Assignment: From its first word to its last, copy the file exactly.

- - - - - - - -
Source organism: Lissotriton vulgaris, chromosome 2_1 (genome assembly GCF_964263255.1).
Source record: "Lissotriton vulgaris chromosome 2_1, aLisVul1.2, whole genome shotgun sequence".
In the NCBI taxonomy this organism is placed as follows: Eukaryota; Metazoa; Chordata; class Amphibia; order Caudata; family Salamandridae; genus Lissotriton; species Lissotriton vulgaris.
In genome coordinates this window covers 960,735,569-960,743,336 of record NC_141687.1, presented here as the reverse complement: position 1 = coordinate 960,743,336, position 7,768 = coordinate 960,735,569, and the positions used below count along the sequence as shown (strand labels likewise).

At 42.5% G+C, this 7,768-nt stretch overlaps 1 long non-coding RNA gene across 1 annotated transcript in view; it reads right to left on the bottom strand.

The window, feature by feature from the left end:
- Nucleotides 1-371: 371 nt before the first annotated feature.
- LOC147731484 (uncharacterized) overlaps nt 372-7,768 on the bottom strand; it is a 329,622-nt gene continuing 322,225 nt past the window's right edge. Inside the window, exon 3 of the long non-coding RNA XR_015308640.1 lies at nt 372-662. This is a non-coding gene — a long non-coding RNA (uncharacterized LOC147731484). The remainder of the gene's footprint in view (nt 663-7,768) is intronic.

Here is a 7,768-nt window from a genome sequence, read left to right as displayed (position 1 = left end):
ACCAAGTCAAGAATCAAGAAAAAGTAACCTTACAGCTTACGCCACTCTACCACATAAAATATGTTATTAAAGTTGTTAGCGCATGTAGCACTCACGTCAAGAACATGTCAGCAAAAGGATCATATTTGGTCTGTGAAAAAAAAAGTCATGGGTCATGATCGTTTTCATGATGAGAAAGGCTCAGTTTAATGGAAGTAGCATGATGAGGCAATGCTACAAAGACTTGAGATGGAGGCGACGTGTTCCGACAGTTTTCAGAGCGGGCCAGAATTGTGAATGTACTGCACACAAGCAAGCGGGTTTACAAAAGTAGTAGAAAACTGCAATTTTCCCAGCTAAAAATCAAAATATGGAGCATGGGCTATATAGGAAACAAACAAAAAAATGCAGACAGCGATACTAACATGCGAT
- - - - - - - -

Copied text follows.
Source organism: Lissotriton vulgaris, chromosome 2_1 (genome assembly GCF_964263255.1).
Source record: "Lissotriton vulgaris chromosome 2_1, aLisVul1.2, whole genome shotgun sequence".
In the NCBI taxonomy this organism is placed as follows: Eukaryota; Metazoa; Chordata; class Amphibia; order Caudata; family Salamandridae; genus Lissotriton; species Lissotriton vulgaris.
In genome coordinates this window covers 960,735,569-960,743,336 of record NC_141687.1, presented here as the reverse complement: position 1 = coordinate 960,743,336, position 7,768 = coordinate 960,735,569, and the positions used below count along the sequence as shown (strand labels likewise).

At 42.5% G+C, this 7,768-nt stretch overlaps 1 long non-coding RNA gene across 1 annotated transcript in view; it reads right to left on the bottom strand.

The window, feature by feature from the left end:
- Nucleotides 1-371: 371 nt before the first annotated feature.
- LOC147731484 (uncharacterized) overlaps nt 372-7,768 on the bottom strand; it is a 329,622-nt gene continuing 322,225 nt past the window's right edge. Inside the window, exon 3 of the long non-coding RNA XR_015308640.1 lies at nt 372-662. This is a non-coding gene — a long non-coding RNA (uncharacterized LOC147731484). The remainder of the gene's footprint in view (nt 663-7,768) is intronic.

Here is a 7,768-nt window from a genome sequence, read left to right as displayed (position 1 = left end):
ACCAAGTCAAGAATCAAGAAAAAGTAACCTTACAGCTTACGCCACTCTACCACATAAAATATGTTATTAAAGTTGTTAGCGCATGTAGCACTCACGTCAAGAACATGTCAGCAAAAGGATCATATTTGGTCTGTGAAAAAAAAAGTCATGGGTCATGATCGTTTTCATGATGAGAAAGGCTCAGTTTAATGGAAGTAGCATGATGAGGCAATGCTACAAAGACTTGAGATGGAGGCGACGTGTTCCGACAGTTTTCAGAGCGGGCCAGAATTGTGAATGTACTGCACACAAGCAAGCGGGTTTACAAAAGTAGTAGAAAACTGCAATTTTCCCAGCTAAAAATCAAAATATGGAGCATGGGCTATATAGGAAACAAACAAAAAAATGCAGACAGCGATACTAACATGCGAT